3. Financial reporting: A good property management company will keep track of all the finances associated with your commercial real estate property, including income and expenses. They can provide you with regular reports so that you can see how your property is performing financially.
4. Tenant screening: A property management company can help you screen potential tenants to make sure they are a good fit for your property. This includes running background checks and credit checks.
5. Lease enforcement: Once tenants move in, a property management company can help enforce the terms of the lease agreement. This includes making sure tenants are following any rules and regulations that are in place.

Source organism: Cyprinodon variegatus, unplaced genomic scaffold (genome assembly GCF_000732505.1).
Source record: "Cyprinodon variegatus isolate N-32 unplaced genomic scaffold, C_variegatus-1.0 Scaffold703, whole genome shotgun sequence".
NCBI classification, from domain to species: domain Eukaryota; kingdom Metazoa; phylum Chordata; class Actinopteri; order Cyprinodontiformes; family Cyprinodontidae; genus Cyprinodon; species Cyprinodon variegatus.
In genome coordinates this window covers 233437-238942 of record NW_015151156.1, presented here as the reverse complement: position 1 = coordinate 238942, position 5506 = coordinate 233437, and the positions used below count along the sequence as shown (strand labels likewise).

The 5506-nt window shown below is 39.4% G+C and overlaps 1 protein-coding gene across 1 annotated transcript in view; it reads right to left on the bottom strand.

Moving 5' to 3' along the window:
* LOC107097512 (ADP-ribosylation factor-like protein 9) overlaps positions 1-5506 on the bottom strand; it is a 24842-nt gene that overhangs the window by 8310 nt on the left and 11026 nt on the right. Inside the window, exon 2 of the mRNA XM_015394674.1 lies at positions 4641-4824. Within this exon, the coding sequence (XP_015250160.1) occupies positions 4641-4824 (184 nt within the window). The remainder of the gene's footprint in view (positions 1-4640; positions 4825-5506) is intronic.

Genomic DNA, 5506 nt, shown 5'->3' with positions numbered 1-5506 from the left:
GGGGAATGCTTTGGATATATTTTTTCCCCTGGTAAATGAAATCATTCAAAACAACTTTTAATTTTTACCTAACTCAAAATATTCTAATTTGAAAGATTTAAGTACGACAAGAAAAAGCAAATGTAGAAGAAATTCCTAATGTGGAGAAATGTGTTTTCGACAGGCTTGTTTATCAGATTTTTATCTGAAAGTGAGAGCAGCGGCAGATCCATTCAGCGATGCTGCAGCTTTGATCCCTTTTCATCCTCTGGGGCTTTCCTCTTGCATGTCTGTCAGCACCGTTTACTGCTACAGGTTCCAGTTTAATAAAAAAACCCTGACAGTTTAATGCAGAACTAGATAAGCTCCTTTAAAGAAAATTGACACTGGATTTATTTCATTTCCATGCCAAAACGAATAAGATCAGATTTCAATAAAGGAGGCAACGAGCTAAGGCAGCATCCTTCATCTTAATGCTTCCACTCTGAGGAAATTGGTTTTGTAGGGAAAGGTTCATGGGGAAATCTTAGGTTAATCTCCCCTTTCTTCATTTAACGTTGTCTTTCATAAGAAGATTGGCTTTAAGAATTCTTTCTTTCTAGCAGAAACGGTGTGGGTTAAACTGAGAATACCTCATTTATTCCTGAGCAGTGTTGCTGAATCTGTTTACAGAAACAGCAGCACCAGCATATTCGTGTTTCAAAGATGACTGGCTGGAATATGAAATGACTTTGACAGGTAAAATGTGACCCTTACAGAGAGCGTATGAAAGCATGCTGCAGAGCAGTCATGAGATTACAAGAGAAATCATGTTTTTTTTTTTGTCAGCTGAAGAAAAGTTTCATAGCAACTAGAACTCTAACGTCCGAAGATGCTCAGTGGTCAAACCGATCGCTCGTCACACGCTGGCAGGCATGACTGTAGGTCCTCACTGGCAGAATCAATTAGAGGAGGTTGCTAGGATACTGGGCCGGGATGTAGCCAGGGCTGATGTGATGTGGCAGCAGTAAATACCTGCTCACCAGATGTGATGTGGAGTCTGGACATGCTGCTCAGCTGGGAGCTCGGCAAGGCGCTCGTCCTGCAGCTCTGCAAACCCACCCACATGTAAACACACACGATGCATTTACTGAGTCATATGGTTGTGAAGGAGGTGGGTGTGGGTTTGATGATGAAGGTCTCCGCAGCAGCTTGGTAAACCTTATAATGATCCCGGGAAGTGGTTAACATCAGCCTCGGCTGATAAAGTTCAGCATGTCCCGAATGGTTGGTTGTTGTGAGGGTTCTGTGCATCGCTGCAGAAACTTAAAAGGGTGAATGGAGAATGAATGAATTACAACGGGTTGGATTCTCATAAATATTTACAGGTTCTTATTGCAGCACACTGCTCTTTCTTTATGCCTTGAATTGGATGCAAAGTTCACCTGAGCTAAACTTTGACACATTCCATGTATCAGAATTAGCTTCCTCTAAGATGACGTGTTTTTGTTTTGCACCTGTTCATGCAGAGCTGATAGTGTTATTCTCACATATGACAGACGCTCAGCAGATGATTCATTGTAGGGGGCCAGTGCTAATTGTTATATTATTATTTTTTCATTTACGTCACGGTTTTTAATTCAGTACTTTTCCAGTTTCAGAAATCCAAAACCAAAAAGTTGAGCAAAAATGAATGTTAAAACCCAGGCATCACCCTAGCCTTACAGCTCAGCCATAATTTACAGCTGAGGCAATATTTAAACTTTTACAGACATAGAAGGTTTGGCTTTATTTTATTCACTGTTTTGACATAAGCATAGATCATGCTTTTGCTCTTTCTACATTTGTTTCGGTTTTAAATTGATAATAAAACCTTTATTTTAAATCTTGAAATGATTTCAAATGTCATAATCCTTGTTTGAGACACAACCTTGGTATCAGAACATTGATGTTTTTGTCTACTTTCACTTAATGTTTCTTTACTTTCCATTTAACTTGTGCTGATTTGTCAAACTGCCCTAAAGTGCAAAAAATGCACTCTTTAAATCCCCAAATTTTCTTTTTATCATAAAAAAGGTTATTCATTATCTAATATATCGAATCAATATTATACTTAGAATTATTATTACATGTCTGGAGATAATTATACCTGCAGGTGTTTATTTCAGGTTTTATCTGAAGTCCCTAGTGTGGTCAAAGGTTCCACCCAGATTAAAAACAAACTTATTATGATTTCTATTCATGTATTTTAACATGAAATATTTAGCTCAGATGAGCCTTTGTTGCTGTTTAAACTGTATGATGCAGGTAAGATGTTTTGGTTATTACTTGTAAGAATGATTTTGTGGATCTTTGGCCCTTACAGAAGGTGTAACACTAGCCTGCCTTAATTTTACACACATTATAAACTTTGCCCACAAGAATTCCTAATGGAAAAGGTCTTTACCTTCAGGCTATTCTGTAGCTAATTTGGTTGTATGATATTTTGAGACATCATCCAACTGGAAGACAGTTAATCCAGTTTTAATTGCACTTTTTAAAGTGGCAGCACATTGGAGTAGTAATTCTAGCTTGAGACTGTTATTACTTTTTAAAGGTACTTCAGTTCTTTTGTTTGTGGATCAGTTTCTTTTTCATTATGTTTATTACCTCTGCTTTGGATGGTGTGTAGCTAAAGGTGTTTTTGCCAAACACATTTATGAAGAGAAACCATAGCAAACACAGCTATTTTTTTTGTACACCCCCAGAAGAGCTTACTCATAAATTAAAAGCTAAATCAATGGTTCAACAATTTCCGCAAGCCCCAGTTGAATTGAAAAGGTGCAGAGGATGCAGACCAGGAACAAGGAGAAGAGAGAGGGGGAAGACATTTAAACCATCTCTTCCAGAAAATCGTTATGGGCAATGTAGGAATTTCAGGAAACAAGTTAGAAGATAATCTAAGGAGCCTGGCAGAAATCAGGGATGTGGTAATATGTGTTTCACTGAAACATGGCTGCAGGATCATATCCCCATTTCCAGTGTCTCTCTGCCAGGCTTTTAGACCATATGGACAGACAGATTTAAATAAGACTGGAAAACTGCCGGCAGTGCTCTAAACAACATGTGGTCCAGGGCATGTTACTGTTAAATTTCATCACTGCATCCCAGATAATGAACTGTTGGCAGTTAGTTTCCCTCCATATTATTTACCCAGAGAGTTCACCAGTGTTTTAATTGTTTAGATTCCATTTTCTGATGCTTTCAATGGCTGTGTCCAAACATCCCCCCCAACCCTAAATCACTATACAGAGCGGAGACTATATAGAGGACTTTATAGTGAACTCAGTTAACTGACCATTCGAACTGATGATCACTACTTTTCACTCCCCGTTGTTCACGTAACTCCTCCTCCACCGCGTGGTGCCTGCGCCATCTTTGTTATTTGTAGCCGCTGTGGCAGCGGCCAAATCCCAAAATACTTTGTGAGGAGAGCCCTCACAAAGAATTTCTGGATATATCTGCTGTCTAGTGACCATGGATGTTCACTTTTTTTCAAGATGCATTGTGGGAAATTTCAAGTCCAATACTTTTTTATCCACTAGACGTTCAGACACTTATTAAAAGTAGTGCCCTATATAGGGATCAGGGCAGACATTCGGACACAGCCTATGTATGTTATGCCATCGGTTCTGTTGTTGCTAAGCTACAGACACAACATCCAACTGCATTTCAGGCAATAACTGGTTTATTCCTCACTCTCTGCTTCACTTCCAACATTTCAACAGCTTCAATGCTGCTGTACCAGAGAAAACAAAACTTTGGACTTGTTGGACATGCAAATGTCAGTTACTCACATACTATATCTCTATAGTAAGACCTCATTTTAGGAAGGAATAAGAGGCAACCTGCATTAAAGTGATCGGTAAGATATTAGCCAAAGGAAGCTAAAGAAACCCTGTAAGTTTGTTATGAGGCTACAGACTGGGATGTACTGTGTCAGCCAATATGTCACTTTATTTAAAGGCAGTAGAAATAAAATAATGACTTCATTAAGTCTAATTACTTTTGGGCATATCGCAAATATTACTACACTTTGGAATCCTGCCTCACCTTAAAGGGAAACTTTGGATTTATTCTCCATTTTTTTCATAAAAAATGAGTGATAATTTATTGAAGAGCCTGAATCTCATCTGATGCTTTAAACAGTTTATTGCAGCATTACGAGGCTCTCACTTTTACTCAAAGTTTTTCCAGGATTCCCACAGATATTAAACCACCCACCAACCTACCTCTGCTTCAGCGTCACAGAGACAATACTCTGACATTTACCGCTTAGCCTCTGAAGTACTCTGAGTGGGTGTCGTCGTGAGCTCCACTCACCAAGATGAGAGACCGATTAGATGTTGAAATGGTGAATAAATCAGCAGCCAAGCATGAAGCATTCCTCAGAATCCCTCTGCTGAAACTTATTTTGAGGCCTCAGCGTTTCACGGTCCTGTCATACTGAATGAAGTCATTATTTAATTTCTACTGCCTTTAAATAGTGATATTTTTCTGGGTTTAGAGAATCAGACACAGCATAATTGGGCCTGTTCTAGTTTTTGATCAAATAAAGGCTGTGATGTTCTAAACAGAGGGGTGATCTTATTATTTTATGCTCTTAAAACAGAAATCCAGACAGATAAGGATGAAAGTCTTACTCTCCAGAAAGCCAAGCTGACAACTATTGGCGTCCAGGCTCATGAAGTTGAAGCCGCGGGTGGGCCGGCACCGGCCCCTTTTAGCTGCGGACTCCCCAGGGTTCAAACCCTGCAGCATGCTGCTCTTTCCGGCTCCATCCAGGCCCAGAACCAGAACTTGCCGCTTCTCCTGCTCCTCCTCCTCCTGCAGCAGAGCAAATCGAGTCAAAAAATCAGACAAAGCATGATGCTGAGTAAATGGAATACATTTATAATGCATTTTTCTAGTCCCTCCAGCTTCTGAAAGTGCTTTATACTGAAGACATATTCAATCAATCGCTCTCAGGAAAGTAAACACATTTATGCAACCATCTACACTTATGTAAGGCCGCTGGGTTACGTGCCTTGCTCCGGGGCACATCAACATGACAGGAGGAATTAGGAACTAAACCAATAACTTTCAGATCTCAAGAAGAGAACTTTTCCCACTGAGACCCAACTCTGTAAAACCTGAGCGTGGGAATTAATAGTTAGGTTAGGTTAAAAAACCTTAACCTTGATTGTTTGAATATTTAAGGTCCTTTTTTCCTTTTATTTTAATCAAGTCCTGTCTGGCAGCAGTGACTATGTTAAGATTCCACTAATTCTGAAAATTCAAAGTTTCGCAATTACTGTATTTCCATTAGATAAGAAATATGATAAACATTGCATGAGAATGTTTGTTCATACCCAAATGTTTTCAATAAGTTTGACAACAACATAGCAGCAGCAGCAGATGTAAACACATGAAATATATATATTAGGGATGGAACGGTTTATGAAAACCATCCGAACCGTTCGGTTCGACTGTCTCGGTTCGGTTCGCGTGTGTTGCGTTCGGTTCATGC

6. Evictions: If necessary, a property management company can handle the eviction process for tenants who violate their lease agreement or fail to pay rent.
7. Contract negotiation: If you need to renegotiate your mortgage or other contracts associated with your commercial real estate property, a property management company can help with that process.
8. Regulatory compliance: There are many regulations that commercial real estate properties must comply with, such as fire codes and building codes. A property management company can help make sure your property is in compliance with all applicable regulations.